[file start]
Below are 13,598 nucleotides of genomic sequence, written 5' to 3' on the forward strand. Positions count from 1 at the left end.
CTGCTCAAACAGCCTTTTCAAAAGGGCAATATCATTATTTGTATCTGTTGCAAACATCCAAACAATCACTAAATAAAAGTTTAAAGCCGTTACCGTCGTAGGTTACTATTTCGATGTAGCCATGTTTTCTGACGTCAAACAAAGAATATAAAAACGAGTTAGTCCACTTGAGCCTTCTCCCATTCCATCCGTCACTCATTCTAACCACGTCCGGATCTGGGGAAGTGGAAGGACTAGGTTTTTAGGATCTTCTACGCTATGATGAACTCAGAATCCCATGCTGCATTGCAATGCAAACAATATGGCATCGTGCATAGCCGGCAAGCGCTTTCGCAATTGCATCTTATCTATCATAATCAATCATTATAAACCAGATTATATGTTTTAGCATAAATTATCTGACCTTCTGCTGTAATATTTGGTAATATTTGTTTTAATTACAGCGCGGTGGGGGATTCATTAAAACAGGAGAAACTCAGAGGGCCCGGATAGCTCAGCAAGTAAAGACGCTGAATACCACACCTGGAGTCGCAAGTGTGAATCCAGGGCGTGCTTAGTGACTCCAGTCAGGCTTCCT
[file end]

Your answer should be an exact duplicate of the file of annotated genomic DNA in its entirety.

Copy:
Below are 13,598 nucleotides of genomic sequence, written 5' to 3' on the forward strand. Positions count from 1 at the left end.
CTGCTCAAACAGCCTTTTCAAAAGGGCAATATCATTATTTGTATCTGTTGCAAACATCCAAACAATCACTAAATAAAAGTTTAAAGCCGTTACCGTCGTAGGTTACTATTTCGATGTAGCCATGTTTTCTGACGTCAAACAAAGAATATAAAAACGAGTTAGTCCACTTGAGCCTTCTCCCATTCCATCCGTCACTCATTCTAACCACGTCCGGATCTGGGGAAGTGGAAGGACTAGGTTTTTAGGATCTTCTACGCTATGATGAACTCAGAATCCCATGCTGCATTGCAATGCAAACAATATGGCATCGTGCATAGCCGGCAAGCGCTTTCGCAATTGCATCTTATCTATCATAATCAATCATTATAAACCAGATTATATGTTTTAGCATAAATTATCTGACCTTCTGCTGTAATATTTGGTAATATTTGTTTTAATTACAGCGCGGTGGGGGATTCATTAAAACAGGAGAAACTCAGAGGGCCCGGATAGCTCAGCAAGTAAAGACGCTGAATACCACACCTGGAGTCGCAAGTGTGAATCCAGGGCGTGCTTAGTGACTCCAGTCAGGCTTCCT